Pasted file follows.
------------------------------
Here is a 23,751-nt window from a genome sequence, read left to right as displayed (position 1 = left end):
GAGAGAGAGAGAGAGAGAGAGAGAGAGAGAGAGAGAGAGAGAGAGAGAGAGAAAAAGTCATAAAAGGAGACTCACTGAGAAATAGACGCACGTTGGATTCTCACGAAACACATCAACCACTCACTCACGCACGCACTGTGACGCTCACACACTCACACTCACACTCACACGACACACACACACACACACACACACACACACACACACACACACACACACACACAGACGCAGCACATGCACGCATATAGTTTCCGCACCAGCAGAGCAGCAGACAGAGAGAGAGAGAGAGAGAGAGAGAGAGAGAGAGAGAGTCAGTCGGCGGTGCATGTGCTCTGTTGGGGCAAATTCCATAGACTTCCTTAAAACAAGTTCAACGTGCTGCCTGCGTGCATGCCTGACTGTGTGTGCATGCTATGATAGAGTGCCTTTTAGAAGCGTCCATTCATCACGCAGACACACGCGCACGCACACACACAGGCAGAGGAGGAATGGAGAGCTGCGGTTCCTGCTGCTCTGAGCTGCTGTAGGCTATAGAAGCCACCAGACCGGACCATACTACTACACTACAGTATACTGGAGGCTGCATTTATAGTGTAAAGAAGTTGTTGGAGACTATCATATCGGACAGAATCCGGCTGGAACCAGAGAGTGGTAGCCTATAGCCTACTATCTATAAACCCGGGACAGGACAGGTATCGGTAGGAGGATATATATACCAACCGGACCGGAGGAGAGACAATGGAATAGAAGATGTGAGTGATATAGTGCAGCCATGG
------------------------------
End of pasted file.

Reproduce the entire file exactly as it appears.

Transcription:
Here is a 23,751-nt window from a genome sequence, read left to right as displayed (position 1 = left end):
GAGAGAGAGAGAGAGAGAGAGAGAGAGAGAGAGAGAGAGAGAGAGAGAGAGAAAAAGTCATAAAAGGAGACTCACTGAGAAATAGACGCACGTTGGATTCTCACGAAACACATCAACCACTCACTCACGCACGCACTGTGACGCTCACACACTCACACTCACACTCACACGACACACACACACACACACACACACACACACACACACACACACACACACACACAGACGCAGCACATGCACGCATATAGTTTCCGCACCAGCAGAGCAGCAGACAGAGAGAGAGAGAGAGAGAGAGAGAGAGAGAGAGAGAGTCAGTCGGCGGTGCATGTGCTCTGTTGGGGCAAATTCCATAGACTTCCTTAAAACAAGTTCAACGTGCTGCCTGCGTGCATGCCTGACTGTGTGTGCATGCTATGATAGAGTGCCTTTTAGAAGCGTCCATTCATCACGCAGACACACGCGCACGCACACACACAGGCAGAGGAGGAATGGAGAGCTGCGGTTCCTGCTGCTCTGAGCTGCTGTAGGCTATAGAAGCCACCAGACCGGACCATACTACTACACTACAGTATACTGGAGGCTGCATTTATAGTGTAAAGAAGTTGTTGGAGACTATCATATCGGACAGAATCCGGCTGGAACCAGAGAGTGGTAGCCTATAGCCTACTATCTATAAACCCGGGACAGGACAGGTATCGGTAGGAGGATATATATACCAACCGGACCGGAGGAGAGACAATGGAATAGAAGATGTGAGTGATATAGTGCAGCCATGG